BY STEVE MUCHERU
- Fresh from high school, Beth Wahu decided to start hawking onions in Naivasha town, a move that attracted curious stares from peers
- With capital from her mother she set off to do what her peers dismissed as an odd job
- Together with a friend who had a similar interest, they ventured from door-to-door to sell the commodity
- But it was their entry into the populous Karagita estate where flower farm workers reside that their fortunes grew making a profit of Sh200,000
When she started hawking onions in Naivasha town soon after completing Form Four, Beth Gahu attracted curious stares especially from her peers.
Understandably so, because it is not a job for the faint-hearted considering one has to walk under the scorching heat with a heavy load on the backin search of customers.
But just fresh from high school with results yet to be announced, her friends wondered what the hurry was all about. Had she given up hope so fast? Did she anticipate to fail in her Kenya certificate of Secondary Education results that she had decided that’s the career path she would take?
Unperturbed, Wahu worked even harder and got a friend also willing to venture in the same business to work with.
It was a springboard she needed and with a backing from her mother and a close friend, she ignored the derisionand chose to follow her heart.
“Accompanied by my friend we normally go to the market to buy onions which we hawk within our residential area moving from door to door,” she opens up.
Initially, the sales were nothing to write home about. Their door-to-door strategy seemed to work against them as some envisaged customers did not take lightly someone knocking at their door to disturb their peace.
Wahu and her partner decided to change tact and decided to move their hawking business to hotels and butcheries and at the same time selling within their estate where they were familiar with the clientele.
They also moved to the populous Karagita estate where hundreds of flower farm workers reside. It is here that the gates of fortunes opened up with the demand outstripping supply.
The magical move, turned golden as their customer base grew rapidly. Within three months, they were able to make a profit of Sh200,000.
“We were so motivated and decided to go the whole stretch. Despite the initial challenges, it was payback time,” Wahu said.
On a good day, they canmake between Sh2,000 and Sh5,000 each, heralding a new dawn for the high school leavers.
Even as the business continued to thrive, Wahu knew this was going to be short term as she still needed to go to college. When time came to join college several months later, she reluctantly had to close her business. So the two friends decided to split their earnings with each able to pocket more than 100,000 shillings after months of toiling and moving from house to house.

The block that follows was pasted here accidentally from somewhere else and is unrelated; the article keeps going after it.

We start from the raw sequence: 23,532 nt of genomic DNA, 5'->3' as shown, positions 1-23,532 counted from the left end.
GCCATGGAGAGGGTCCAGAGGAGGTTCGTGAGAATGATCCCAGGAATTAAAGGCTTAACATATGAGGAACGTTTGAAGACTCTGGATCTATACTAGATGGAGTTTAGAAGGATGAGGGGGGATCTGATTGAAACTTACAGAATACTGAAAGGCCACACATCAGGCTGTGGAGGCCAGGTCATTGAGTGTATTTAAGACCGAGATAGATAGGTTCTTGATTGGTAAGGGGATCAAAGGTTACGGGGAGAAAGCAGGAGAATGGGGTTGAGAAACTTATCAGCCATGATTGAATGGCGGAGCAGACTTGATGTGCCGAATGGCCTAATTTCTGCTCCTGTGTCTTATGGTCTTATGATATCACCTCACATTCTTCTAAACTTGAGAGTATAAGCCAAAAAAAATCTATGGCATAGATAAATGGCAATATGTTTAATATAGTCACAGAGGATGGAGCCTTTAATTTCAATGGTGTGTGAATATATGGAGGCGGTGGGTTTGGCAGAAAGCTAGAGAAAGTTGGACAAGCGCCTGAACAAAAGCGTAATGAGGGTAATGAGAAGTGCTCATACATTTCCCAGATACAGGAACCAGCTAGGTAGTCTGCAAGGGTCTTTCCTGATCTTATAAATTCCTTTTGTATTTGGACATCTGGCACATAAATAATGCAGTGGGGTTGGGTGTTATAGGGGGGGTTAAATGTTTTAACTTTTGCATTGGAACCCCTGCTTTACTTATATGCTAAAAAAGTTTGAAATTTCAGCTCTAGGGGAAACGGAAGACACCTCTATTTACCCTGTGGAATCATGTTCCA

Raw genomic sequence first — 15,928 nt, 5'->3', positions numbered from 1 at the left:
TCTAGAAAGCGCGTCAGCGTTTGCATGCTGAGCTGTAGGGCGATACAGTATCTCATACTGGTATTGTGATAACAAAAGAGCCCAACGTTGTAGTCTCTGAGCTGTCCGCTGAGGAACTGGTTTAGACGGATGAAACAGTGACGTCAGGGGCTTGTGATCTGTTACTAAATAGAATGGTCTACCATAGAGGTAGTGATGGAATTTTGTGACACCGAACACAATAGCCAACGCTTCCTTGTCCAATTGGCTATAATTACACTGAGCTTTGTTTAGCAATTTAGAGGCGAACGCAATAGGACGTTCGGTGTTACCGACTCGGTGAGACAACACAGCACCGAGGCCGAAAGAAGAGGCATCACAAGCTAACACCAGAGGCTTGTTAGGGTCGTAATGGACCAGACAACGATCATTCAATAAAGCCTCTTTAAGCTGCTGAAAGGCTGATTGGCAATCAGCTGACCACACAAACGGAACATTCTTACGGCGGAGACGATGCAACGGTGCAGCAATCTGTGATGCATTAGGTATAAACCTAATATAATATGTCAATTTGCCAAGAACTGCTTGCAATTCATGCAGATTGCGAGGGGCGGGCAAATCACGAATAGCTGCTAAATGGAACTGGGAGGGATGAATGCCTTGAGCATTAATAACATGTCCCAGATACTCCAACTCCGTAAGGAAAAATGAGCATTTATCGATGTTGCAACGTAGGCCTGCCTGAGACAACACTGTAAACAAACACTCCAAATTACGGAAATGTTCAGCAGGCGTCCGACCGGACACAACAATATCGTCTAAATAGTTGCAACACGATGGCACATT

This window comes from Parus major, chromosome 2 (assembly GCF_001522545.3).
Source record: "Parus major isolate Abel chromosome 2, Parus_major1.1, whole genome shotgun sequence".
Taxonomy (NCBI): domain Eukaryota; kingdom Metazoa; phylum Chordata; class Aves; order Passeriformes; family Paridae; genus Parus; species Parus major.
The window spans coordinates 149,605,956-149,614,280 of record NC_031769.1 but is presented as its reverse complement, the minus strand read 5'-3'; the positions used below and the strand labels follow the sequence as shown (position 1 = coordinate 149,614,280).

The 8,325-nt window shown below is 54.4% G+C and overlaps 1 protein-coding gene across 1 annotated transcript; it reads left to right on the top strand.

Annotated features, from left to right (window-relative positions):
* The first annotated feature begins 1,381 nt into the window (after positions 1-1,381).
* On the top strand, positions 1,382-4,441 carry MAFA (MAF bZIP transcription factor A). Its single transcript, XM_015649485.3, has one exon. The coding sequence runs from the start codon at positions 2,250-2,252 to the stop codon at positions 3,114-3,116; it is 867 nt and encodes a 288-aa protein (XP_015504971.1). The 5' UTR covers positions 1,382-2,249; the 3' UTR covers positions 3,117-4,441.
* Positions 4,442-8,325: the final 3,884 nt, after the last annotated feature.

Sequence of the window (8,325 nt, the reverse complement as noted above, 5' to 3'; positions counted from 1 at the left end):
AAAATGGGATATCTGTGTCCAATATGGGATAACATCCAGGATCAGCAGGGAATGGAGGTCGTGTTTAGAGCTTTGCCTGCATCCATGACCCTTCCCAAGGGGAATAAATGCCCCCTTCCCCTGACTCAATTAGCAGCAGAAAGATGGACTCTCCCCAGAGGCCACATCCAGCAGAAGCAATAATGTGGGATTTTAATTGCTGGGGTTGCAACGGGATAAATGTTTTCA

Wahu is currently a student atNakuru African Institute of Research and Development where she is pursuing a diploma course in community development.
“With my savings I was able to comfortably purchase the required items for college as well as service my whole year hostel charges without a sweat,” said the 21-year-old.
But that would not be the end of her interest to become an entrepreneur. While still in college, Wahu decided to make use of herfamily farm in Kasuku, OlKalouto grow maize and other farm produce.
In her first attempt the crop did not do well, instead eating into her savings. Wahusays the weather was to blame for the poor yields given the area is not good for maize farming.
“In my first attempt at farming last year, poor yields coupled with fluctuating market prices conspired to deny me my first earning. I did not even manage to break even,” she explains.
That, however, did not deter her from trying again this year.With the support of her mother sheplanted potatoes on six acres of land and with expected good pricing, she might be smiling the way to the bank when she harvests.
“With all factors constant, I expect to harvest between 170 and 200 bags and hope the pricing will be good,” says the 21-year-old who is juggling school life and farming.
“So far the tidings are good and we hope with a good pricing, I shall be able to rake in between Sh400,000 and Sh500,000,” she says.
So far she has spent close Sh60,000 and expects to use extra cash as overhead costs including labour.
She hopes to add extra acreage as she attains experience in the farming and probably also think of value addition.“I want to fully concentrate with farming even after I complete my course. Value addition would be my next frontier in the coming years,” she says with optimism.
She hopes the county government would continue enforcing the packaging rule that has seen farmers being exploited for years by some unscrupulous middlemen.
The Crop Production and Livestock Act (2005) set the standard packaging for potatoes at 110 kilos but middle men use extended bags often over 150 kilos to fleece the farmers.
In a move aimed at increasing potato production, officials from Nakuru, Kiambu, Narok, Kericho, Kisii, Nyeri, West Pokot, Bomet, Nyandarua and Baringo joined forces to improve farming methods, packaging and marketing of the produce.
In the past middlemen have been known to buy potatoes from farmers and forcing them to fill them up to 280 kilogrammes and later sell per kilo in markets, benefiting more than the farmers.
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